Thanks to Clifford Heath, the __root keyword helped. I should have seen this, as it is documented in the compiler reference manual. :-( The question I asked was "is there any way to prevent the linker from this optimization". The answer was "no, there isn't one (only -q for version 4.10 of the ARM compiler)". Maybe I should have asked for a compiler (not linker) setting, but if I had known that the linker options are the wrong place to look I should have found the answer by myself. Anyway, thank you very much! Greetings Dirk
Dirk Zabel wrote:
> Hi, > I am using the IAR toolchain for our Renesas M16C based project. The > device uses a lot of configuration data which are stored within an > eeprom. In order to define the placement, I have something like this: > eeprom.c: > #pragma dataseg="E2PROM_DATA" > #define extern /* empty */ > #include "eeprom.h" > #pragma dataseg=default > /* EOF */ > and > eeprom.h: > extern __no_init unsigned char MBUS_exist; > extern __no_init char E2_VERSION_TEXT[20]; > extern __no_init unsigned char CAN_exists; > extern __no_init unsigned char MBUS_exists; > /* and so on. */ > /* EOF */ >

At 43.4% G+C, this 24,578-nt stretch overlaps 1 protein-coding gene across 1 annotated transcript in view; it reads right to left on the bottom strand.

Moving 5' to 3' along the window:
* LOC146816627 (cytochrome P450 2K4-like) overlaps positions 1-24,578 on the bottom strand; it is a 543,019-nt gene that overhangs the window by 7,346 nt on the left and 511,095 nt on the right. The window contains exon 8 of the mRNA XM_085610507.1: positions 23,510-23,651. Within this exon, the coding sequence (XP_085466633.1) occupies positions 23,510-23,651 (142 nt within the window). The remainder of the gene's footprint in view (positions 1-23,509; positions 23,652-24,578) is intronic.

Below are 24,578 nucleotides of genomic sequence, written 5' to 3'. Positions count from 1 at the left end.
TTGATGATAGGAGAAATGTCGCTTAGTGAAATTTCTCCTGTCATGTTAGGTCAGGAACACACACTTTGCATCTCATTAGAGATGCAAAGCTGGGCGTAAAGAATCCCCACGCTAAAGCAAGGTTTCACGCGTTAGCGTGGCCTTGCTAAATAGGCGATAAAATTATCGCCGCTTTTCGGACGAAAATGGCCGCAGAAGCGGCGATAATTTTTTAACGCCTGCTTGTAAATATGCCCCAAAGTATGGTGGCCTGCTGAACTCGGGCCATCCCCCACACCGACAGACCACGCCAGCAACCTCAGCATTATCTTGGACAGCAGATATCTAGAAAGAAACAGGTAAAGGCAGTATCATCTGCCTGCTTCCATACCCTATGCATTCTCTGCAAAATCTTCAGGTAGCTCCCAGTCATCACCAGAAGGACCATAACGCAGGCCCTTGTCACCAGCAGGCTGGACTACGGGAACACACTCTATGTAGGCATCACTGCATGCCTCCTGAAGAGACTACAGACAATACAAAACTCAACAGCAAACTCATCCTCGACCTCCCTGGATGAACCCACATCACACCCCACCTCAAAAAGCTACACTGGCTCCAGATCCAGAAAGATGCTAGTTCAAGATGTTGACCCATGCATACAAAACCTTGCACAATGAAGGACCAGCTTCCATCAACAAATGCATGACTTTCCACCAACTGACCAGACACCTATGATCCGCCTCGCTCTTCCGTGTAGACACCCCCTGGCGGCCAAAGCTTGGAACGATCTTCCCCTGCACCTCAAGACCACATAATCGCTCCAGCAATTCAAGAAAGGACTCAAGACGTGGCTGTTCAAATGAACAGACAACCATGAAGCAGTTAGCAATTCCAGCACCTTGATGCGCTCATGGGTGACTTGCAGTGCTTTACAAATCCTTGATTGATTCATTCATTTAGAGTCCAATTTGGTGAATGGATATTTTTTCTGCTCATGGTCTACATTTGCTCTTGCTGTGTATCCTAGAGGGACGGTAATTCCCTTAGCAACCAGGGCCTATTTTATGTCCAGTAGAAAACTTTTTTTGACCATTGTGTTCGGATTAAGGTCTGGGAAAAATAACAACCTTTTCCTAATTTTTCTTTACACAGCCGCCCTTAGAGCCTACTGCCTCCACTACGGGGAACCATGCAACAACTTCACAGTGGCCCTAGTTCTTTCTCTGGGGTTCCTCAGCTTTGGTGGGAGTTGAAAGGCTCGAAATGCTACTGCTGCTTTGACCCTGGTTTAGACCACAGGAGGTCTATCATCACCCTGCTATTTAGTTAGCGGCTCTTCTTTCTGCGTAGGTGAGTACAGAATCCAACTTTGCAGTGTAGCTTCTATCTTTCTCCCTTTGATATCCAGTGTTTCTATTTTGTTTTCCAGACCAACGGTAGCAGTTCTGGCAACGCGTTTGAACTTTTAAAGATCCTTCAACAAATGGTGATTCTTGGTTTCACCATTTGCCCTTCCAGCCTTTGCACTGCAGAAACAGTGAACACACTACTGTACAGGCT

Any code which uses the preprocessor to redefine a keyword like "extern" is incorrect code. It doesn't matter whether it works or not - it's still so bad that any experienced reviewer would reject it outright.
> I tell the linker to place the E2PROM_DATA segment where the eeprom is > mapped into the address space and can use the data from other c sources > by including eeprom.h > BUT > The linker throws away all variables in eeprom.h which are not used > anywhere in the projet (there is NO OPTIMIZATION selected!!). This is > really bad, since I need a stable address mapping for all configuration > data; there might be parameters which may be needed in later software > versions; sometimes I build testversions which do not contain all parts. > I allways need the variables at the same adresses. > > I did already asked the IAR support, but did not get a usable answer > (they told me to use volatile, but this does not change anything). >